Personally, I thought it was great that internationally recognized doctors were expected to cook my lunch for me. :D

"Cook my lunch, woman!"

protein
25-09-2005, 02:35:34
DMZ = demilitarized zone?

Oerdin
25-09-2005, 03:01:17
Of course.

Nills Lagerbaak
25-09-2005, 09:47:51
Originally posted by Oerdin
Koreans have also taken up the Japanese traditon of BBQing meat at the table. That means each table has a small gas powered grill where each person grills his meat (or more exactly his wife/girlfriend cooks the meat while he waits for her to finish) and then people will pick it up with grape leaves. the last time I was in South Korea (I've been five times for a total of seven months) the UN had a international medical conference in Souel. I paid to go on a DMZ tour which included a tour of a traditional Korean villiage along with a lunch of traditional Korean food. There were women doctor's who had paid to go on the tour and who were highly ranked speakers at this medical convention yet they were expected to cook the food for all the men. This is a tour they paid to be on and which they knew no one! That should tell you a bit about east Asian feelings about where women sit in society.

I went to a korean restaurant when in Japan, and it was just like this, you fry your meat at the table to you likiung. It was ace.

protein
25-09-2005, 11:14:26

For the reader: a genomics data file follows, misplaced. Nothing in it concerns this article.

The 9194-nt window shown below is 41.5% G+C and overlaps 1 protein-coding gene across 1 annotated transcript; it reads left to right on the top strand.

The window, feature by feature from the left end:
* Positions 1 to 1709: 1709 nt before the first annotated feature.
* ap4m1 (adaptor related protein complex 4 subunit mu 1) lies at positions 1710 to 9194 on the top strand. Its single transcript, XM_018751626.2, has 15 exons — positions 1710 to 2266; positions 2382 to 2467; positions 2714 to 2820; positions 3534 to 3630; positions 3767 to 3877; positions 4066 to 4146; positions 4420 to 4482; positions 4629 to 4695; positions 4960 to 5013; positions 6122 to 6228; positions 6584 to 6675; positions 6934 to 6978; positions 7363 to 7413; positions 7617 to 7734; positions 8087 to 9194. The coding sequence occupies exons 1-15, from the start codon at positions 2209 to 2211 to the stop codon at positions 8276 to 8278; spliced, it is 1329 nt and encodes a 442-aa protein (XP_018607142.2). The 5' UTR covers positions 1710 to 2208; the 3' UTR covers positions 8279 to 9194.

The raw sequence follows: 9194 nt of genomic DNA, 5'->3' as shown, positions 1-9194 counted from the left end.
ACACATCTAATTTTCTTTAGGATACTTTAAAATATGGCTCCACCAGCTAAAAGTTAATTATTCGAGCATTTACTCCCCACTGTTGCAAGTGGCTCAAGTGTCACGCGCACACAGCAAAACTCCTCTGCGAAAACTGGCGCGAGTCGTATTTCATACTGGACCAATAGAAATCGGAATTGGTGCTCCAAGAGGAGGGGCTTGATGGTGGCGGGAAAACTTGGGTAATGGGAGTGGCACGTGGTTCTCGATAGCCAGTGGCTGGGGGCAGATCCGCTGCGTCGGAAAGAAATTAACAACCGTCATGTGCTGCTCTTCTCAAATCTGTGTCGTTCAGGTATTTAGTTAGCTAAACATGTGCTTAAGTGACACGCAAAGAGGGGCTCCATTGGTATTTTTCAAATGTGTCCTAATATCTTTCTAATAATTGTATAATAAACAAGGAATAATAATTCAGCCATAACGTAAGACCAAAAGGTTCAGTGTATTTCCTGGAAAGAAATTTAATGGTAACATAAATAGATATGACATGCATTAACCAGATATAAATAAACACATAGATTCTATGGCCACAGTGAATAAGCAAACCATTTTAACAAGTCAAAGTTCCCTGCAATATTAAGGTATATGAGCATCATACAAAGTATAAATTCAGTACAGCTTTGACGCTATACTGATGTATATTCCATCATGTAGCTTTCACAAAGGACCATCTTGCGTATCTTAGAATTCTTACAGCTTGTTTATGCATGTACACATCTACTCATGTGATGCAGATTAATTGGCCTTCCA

Originally posted by Oerdin
Of course.
I wasn't sure. I've only ever heard the term on war films.

I'm going to have to look at what London venues are near a Korean restaurant and make sure we get expenses for that gig.

Funko
26-09-2005, 09:39:46
http://www.london-eating.co.uk/cuisines/korean.asp

Drekkus
26-09-2005, 10:36:33
Hmmmm, fried dog......

mr.G
26-09-2005, 10:49:35
hot?

Funko
26-09-2005, 10:50:12
How do you cold fry something?

mr.G
26-09-2005, 10:57:59
with liquid nitrogen o/c ARE YOU THE SCHJMART ONE?

The Norks
26-09-2005, 11:54:23
Oerdin is the new Darkstar :)

mr.G
26-09-2005, 11:56:09
don't tease him
he likes that

MDA
26-09-2005, 11:57:48
I've heard that Koreans really like to drink alcoholic beverages.

mr.G
26-09-2005, 12:00:02
I've read that

MoSe
26-09-2005, 13:09:04
I've heard someone quoting that

mr.G
26-09-2005, 13:11:44
yaaaay I believe Nills did the quote on that one, noone seconded that tho

MoSe
26-09-2005, 13:19:46
that's Lurker the Slacker